Contents2 Prefer3 Would prefer4,5,6 Would rather7,8 Had better9,10 It’s time11 It’s no good / It’s no use / / There’s no point in12 It’s (not) worth(y) Exercises
Prefer / Would rather Prefer to do and prefer doingYou can use prefer to do or prefer doing to say what you prefer ingeneral.-I dont like cities. I prefer to live (or I prefer living) in thecountry.Study the difference in structure:But: I prefer (doing) something to (doing) something else I prefer to do something rather than (do) something else- I prefer that coat to the coat you were wearing yesterday. -Tom prefers driving to travelling by train.but: -Tom prefers to drive rather than travel by train. -I prefer to live in the country rather than (live) in a city.
Prefer / Would rather Would prefer (to do)Use would prefer to do to say what someone wants to do in aparticular situation (not in general): - Would you prefer tea or coffee? Coffee, please. - Shall we go by train? Well, Id prefer to go by car. (notgoing)Note the structure: Id prefer to do something rather than (do) something else— Id prefer to stay at home tonight rather than go to the cinema.
Prefer / Would rather Would rather (do) = would prefer to do.After ‘would rather’ we use the infinitive without to.Compare: Well, I’d prefer to go by car. Shall we go by train? Well, I’d rather go by car. (not ‘to go’) - Would you rather have tea or coffee? Coffee, please.‘Notice the negative: - Im tired. Id rather not go out this evening, if you dont mind. - Do you want to go out this evening? Id rather not. - Id rather not do it by myself.Note the structure: Id rather do something than (do) something else. — Id rather stay at home than go to the cinema.
Prefer / Would rather Would rather someone did somethingWhen you want someone else to do something, you can say ‘Id rather you did ... / Idrather he did ... etc.’ (Notice that now there are two different subjects). We use thepast in this structure but the meaning is present or future, not past. Id rather cook the dinner now. (The subject is ‘I’)Compare: Id rather you cooked the dinner now. (1st subject is ‘I‘, 2nd is ‘you’) -Shall I stay here? Well, Id rather you came with us.‘Notice the negative: - Id rather you didnt tell anyone what I said. - Do you mind if I smoke? Id rather you didnt.‘Notice the interrogative: - Would you rather I told your parents?
Prefer / Would rather Would rather someone did somethingTo show preference in the past, we use the structure: subject 1 + would rather + subject 2 + past perfect. I would rather you had read the lesson in advance.Notice the negative: - I would rather you hadnt sent that letter.Notice the interrogative: - Would you rather I hadn’t come?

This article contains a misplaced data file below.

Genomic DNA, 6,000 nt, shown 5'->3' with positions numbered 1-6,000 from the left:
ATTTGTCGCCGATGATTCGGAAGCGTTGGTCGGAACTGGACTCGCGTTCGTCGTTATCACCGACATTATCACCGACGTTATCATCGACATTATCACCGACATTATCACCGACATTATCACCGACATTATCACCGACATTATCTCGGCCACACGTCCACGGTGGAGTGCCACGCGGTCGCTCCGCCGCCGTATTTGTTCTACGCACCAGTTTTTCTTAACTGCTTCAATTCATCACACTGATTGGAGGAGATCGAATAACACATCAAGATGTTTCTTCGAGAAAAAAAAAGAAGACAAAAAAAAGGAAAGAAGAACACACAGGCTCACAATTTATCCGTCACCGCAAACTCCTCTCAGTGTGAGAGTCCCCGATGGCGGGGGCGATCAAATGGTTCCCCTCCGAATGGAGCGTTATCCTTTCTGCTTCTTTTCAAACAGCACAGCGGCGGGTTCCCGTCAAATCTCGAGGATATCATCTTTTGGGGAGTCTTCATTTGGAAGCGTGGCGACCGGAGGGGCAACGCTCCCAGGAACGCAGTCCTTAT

Had better Had better do somethingThe meaning of had better (d better) is quite similar to ‘should.’Id better do something = I should do something or it is advisable for me to dosomething; if I dont do this, something bad might happen: -Youd better take care of that cut on your hand. - I have to meet Tom in ten minutes. Id better go now or Ill be late. - Shall I take an umbrella? Yes, youd better. It might rain.‘ - Weve almost run out of petrol. Wed better stop at the next petrol station to fill up.Notice the structure: I had better go now = I’d better go now (not ‘to go’)
Had better Had better do somethingThe negative form is: had better not = (d better not): - You dont look very well. Youd better not go to work today. - Are you going out tonight? Id better not. Ive got a lot of work to do.‘ The meaning of had better (usually d better in spoken English is present or future, not past:
It’s timeYou can say: - Its time to go home. - Its time for us to go home. - Its nearly midnight. Its time we went home. We use the past (‘went’) after Its time someone ..., but the meaning is present or future, not past: - Why are you still in bed? Its time you got up. (not time you get up)
It’s timeWe use the structure Its time someone did something especially when weare complaining or criticising or when we think someone should havealready done something: - Youve been wearing the same clothes for ages. Isnt it time youbought some new ones? - I think its time the government did something about the crisis.We also say: Its about time someone did something‘ or ‘ It’s high time someone did something’This makes the complaint or criticism stronger: - Youre very selfish. Its high time you realised that youre not themost important person in the world. - Its about time Jack did some work for his examinations.
Expressions + -ing Its no use / Its no good… (De nada sirve …)- Its no use worrying about it. Theres nothing you can do.- Its no good trying to persuade me. You wont succeed. Theres no point in ... (No sirve de nada …)- Theres no point in buying a car if you dont want to drive it.- There was no point in waiting, so we went.
Expressions + -ing Its (not) worth(y) ... (Vale / merece la pena …) - My house is only a short walk from here. Its not worth taking a taxi. - It was so late when we got home, it wasnt worth going to bed.You can say: a book is worth reading / a film is worth seeing etc.: - Do you think this book is worth reading? - You should go and see the film. Its really worth seeing.